Associate Editor’s Note: The following sermon was preached for Thanksgiving.
Today our nation remembers the early settlers in our land. They left everything in the Old World to come to the New World. The pilgrims had harsh times to begin with—sickness, deaths, hostile natives, a severe winter. When they finally had a good crop, they couldn’t help but give thanks to God for providing for them and bringing them out of their trying times.
We in the Church also know how to give thanks amid dire times and circumstances. Martin Rinckart served as Pastor in Eilenburg, Germany, during the Thirty Years’ War (1618-1648). His little town was sacked once by the Austrians and twice by the Swedes. A ravaging plague took the lives of some 8,000 townsfolk. Pastor Rinckart knew sorrow and misfortune! And yet he could still thank and praise the Lord. You remember his words: “Now thank we all our God / With hearts and hands and voices, / Who wondrous things has done, / In whom His world rejoices; / Who from our mothers’ arms / Has blest us on our way / With countless gifts of love / And still is ours today” (LSB 895:1).
God is pretty good about taking care of His people. That’s why we Christians don’t just “give thanks” in some generic sense; we give thanks to God. Listen to St. Paul in Philippians 4. The Apostle tells us how God had taken care of him. He knew what it was like to be down and out and in need. He also knew success and plenty. At times he had been well fed; at other times he had suffered hunger. Yet St. Paul could still say, “I have learned in whatever situation I am to be content.”
Listen to Paul from a different letter about what he endured: “Five times I received at the hands of the Jews the forty lashes less one. Three times I was beaten with rods. Once I was stoned. Three times I was shipwrecked; a night and a day I was adrift at sea; on frequent journeys, in danger from rivers, danger from robbers, danger from my own people, danger from Gentiles, danger in the city, danger in the wilderness, danger at sea, danger from false brothers; in toil and hardship, through many a sleepless night, in hunger and thirst, often without food, in cold and exposure.” (2 Cor. 11:24-27).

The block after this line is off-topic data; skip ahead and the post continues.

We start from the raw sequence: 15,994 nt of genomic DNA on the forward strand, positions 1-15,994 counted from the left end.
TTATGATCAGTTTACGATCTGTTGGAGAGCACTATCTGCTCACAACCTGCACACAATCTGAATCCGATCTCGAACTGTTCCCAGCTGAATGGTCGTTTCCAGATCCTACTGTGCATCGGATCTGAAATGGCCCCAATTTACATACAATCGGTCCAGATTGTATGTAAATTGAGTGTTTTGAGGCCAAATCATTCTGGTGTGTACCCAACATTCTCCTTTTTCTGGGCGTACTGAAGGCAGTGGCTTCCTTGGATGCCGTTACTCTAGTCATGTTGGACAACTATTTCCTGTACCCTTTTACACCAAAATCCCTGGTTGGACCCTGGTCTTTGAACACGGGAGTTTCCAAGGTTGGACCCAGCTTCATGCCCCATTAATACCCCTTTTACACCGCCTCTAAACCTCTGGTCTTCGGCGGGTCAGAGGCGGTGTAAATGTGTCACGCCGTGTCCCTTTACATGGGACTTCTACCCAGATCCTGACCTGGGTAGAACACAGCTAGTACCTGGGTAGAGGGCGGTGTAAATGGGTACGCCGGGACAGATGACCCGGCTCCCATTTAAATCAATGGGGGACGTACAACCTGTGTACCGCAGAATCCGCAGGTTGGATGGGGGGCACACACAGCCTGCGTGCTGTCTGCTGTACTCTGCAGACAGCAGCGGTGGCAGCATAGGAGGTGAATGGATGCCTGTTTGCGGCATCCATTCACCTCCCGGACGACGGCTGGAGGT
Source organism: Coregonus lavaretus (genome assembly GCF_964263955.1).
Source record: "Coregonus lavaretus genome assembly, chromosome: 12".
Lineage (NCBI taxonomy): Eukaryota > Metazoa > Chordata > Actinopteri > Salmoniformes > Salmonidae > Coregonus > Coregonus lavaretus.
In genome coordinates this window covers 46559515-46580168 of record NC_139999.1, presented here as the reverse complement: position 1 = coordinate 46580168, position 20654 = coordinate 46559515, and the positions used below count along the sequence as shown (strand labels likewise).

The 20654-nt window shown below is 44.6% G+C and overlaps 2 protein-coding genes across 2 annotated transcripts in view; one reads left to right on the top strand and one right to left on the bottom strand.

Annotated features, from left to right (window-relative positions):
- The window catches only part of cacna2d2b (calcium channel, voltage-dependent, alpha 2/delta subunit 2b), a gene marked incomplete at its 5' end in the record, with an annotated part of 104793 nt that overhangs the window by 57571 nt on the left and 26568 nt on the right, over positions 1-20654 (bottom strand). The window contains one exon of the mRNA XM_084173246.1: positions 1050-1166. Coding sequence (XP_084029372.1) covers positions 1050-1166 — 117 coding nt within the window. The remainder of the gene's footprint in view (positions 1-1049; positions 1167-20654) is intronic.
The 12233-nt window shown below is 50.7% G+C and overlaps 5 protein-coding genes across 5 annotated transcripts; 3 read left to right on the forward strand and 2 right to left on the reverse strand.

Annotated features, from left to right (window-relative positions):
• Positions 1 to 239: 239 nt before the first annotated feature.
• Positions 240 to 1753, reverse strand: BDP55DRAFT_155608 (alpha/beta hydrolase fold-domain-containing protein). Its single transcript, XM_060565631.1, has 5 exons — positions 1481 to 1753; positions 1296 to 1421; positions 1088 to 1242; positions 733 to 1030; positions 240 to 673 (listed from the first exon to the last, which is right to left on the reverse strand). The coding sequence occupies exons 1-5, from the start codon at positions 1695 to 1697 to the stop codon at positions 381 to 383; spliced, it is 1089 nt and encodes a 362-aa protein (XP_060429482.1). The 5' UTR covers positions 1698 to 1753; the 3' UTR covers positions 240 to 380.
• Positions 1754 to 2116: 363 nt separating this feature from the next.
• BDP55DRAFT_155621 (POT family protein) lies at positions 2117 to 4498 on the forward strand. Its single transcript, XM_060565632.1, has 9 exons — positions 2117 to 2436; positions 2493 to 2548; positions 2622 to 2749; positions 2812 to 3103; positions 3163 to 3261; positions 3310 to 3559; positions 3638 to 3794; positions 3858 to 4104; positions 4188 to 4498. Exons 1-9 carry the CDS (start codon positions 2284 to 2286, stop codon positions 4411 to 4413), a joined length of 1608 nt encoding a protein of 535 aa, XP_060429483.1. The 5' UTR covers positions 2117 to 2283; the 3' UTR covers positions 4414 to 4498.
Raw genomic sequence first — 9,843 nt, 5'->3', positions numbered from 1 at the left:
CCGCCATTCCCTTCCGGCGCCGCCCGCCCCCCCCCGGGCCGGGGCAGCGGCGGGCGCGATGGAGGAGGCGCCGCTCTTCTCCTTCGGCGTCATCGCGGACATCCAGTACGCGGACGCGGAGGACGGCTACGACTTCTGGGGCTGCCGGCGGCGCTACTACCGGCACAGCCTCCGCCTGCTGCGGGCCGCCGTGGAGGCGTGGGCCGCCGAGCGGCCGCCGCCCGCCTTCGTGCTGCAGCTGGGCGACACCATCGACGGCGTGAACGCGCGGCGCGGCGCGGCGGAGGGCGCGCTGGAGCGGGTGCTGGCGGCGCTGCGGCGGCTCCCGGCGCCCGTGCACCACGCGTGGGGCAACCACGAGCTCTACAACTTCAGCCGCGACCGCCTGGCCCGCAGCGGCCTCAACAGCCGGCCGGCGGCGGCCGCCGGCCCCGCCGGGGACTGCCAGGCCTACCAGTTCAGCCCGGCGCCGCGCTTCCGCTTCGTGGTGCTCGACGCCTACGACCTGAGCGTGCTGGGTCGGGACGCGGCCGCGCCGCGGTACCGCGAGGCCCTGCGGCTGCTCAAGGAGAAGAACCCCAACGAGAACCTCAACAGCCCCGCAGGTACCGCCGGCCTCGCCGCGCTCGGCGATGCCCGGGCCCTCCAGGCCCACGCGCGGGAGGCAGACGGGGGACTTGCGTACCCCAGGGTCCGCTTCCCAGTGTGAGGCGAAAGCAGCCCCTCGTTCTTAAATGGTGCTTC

St. Paul did not say these things out of bitterness, nor to play the victim. He did not want anyone to feel sorry for him. He was not trying to place blame. None of those 21st century American ways of reacting! No crazy “down with the bad, evil rich people” chants. No relying on the government to supply his needs. Instead, the Apostle learned to be content in everything. God took care of him.
Not only did God take care of St. Paul, but He also took care of the Philippian church. In our second reading Paul thanks the Philippian Christians for supporting him with financial gifts. They had heard the Gospel of Jesus Christ. The Holy Spirit had given them faith in that message of hope and healing and salvation. And that faith bore abundant fruit. The Philippian Christians gave special offerings to help Paul continue proclaiming Christ crucified and risen.
All of this led Paul to pen the soothing words before us today. And just in case the Philippians worried about their generous donation to St. Paul—that they might not have enough left to make ends meet—Paul says: “And my God will supply every need of yours according to His riches in Christ Jesus.” What great words of promise!
“My God will supply every need of yours.” This promise is also for you. You might be like the Philippians—worried over how generous to be. If you give too much in the offering, you might fear that you won’t have enough left over to pay the bills, or go shopping on Black Friday, or do other things you want for the rest of the month. Or, maybe you have the opposite dilemma and handle your offerings this way: pay the bills first (after all, they have due dates), then buy the groceries (after all, you must eat!), then plan the all-important entertainment activities. When all that’s taken care of, then, from whatever is left over, give a little bit to God and His Church. Only leftovers for God?
Actually, both ways show little-faith. Worrying whether you’ll have enough left? Little-faith. Giving God only the leftovers? Little-faith. That’s what happens when you don’t trust God to take care of you. That’s what happens when you think you must supply your own needs.